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Friday, April 18, 2014

Baby goats


This is what our days look like lately.  Baby goats, baby goats, baby goats.
At 4 am on Friday, I woke up thinking that I should go check on my pregnant goat Gracie in the barn.  It was so cozy in my bed and so rainy and cold outside, I went back to sleep instead.  At 5 am, I woke up again, and I urgently thought that I really needed to go to the barn.  So I did, and as I turned the light on in the barn, I saw that Gracie started to push a baby out.  I ran back inside the house, put on my barn clothes, got Steve and a hair dryer for reinforcement, and together we assisted two baby goats into the world.
We now have a total of four tiny goofballs in our barn, and my human kids adore them (especially Eva and her best friend).  They are a riot together.  If you are ever depressed or sad, try to sit on the ground in a barn filled with goat kids.  They will make you laugh, probably sooner than later.

As you can see, we can't keep our human kids out of the barn to play with the caprine kids.  Even Kai, my eleven-year old, is not too cool to delight in them.  Eva sprawls on the straw with the frolicking babies and is getting entirely too comfortable underneath the adult goats, who gingerly step over her to nurse their babies.

Sunday, April 13, 2014


Finally! My goat Quasar gave birth to two baby girls.  Since I didn't know the exact due date, I checked  on her obsessively compulsively all last week.  The same happened when I was pregnant with my own first child.  I was convinced he would arrive at least two weeks early.  Alas, he was three weeks late.  So in essence, I woke up every morning for five weeks, brightly exclaiming, "Today is the day!" A watched pot never boils.
But it did happen today!  Quasar did it very sneakily.  I think I had freaked her out all week, checking on her all the time, standing there and staring at her rear end for hours.  I bet she thought I had gone soft in the head.  She didn't give me too many signs of impending labor, although I did notice her full udder and softened ligaments.  When I checked on her at 4 am, she didn't tell me she would have babies five hours later.
All of my three children were present when she pushed out her babies.  What a delight to grow up watching animals being born, being splattered in amniotic fluid, and fetching things for your mother trying to clean up baby animals.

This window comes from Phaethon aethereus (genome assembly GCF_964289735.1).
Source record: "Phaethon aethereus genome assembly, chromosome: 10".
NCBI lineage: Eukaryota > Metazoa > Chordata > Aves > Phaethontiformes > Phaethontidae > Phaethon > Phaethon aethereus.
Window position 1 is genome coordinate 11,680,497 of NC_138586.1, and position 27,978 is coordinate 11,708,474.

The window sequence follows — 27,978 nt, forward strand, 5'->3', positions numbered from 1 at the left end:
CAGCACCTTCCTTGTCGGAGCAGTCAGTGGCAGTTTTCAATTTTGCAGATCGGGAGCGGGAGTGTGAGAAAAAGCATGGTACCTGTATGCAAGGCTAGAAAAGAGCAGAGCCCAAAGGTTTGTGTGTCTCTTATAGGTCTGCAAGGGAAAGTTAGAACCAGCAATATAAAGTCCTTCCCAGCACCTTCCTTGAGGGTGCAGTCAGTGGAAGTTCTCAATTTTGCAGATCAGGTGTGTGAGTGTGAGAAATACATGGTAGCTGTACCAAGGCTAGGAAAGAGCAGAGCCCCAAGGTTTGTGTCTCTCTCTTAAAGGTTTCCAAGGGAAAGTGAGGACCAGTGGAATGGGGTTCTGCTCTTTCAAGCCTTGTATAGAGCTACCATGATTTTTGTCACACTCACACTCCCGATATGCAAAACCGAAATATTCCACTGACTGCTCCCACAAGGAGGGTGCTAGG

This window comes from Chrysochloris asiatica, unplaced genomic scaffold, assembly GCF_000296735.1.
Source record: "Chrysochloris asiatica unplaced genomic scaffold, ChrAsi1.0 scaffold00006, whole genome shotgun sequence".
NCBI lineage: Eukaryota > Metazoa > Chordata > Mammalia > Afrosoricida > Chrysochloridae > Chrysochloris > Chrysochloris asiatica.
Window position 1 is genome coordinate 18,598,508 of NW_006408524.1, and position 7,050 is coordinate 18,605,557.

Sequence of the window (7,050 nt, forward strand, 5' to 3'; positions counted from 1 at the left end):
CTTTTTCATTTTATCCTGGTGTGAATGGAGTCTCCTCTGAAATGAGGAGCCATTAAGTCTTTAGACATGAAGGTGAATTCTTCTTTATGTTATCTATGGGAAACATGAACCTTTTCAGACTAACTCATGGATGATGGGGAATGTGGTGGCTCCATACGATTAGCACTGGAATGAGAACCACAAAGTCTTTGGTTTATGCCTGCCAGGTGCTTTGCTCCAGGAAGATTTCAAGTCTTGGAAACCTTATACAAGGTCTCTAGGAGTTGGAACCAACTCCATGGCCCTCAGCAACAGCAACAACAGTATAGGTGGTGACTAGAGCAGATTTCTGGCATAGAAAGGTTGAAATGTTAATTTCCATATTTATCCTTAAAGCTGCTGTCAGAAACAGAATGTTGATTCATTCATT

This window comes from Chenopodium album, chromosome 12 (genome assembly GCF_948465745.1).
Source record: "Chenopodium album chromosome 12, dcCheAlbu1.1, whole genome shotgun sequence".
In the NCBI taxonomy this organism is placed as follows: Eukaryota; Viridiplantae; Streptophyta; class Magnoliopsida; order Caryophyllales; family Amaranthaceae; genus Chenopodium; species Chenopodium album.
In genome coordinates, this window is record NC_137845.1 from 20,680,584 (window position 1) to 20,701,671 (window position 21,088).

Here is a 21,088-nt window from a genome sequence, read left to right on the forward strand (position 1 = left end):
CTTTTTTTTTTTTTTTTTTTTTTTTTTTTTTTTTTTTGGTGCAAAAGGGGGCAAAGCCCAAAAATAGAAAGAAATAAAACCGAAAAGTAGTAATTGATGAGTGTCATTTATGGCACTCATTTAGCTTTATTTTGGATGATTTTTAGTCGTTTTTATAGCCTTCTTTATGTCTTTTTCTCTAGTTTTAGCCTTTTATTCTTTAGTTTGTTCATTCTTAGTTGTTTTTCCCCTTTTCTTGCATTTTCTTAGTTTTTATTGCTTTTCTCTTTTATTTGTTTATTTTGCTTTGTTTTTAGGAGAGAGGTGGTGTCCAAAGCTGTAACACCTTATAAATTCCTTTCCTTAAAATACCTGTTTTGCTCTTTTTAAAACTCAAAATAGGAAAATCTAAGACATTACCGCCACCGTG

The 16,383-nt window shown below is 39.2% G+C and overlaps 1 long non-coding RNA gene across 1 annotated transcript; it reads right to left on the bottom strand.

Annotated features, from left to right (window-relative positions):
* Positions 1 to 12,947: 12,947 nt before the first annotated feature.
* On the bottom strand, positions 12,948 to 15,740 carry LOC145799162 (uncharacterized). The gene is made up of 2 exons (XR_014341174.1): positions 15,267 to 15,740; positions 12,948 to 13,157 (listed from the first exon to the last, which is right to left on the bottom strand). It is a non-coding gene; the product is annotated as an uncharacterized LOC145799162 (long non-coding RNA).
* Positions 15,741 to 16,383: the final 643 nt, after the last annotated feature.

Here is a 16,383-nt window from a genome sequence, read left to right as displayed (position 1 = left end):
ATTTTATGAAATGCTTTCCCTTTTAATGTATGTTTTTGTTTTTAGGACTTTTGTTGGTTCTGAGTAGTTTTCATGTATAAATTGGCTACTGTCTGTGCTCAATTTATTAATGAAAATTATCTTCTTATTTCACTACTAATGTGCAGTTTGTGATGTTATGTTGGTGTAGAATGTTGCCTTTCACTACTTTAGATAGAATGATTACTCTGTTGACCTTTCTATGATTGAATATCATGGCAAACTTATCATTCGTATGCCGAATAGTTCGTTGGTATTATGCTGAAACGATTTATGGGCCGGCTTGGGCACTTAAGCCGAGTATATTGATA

If these pictures are too graphic for you, just scroll down.  There will be pictures of blooming things and stuff.

Two feet come first, then the head, often with the tongue sticking out.
First born, Mama licking off all the goo.
Look at all my helpers welcoming the new life!
Here is the second one coming.  Another hoof showing.  And lots of goo.  It's messy business!

Nothing signifies spring more than goat babies.  And a sore back.  And sore arms.  And a sore neck.  I am gardening like our lives depend on it.  They kind of do, come to think of it, since I grow a lot of our food.
This week, I planted potatoes and transplanted all the onions I started from seed two months ago.  There is a lot of double digging of soil going on, and crouching down in one position for hours.  I'm also weeding the flower garden to make sure things don't get too much out of control for August, when our good friends will get married at our place.  It's a good thing my boys are homeschooled.  They know how to work and help their Mom when she is too wimpy to dig another shovel full of heavy soil.

Spring is very busy here on the homestead.  Goat babies, weeding, transplanting, digging, cheese making, homeschooling, harvesting nettles for pesto, keeping the cat out of the catnip, house cleaning.  Is it any wonder that I feel crazy in April?   But, oh!  It's so gorgeous here, and after months and months of grey weather and non-stop rain, we revel in baring our naked arms and faces to the sun.  We are filling up on Vitamin D whilst adoring cherry blossoms, hummingbirds, and emerging flowers.  I even manage to knit every now and then.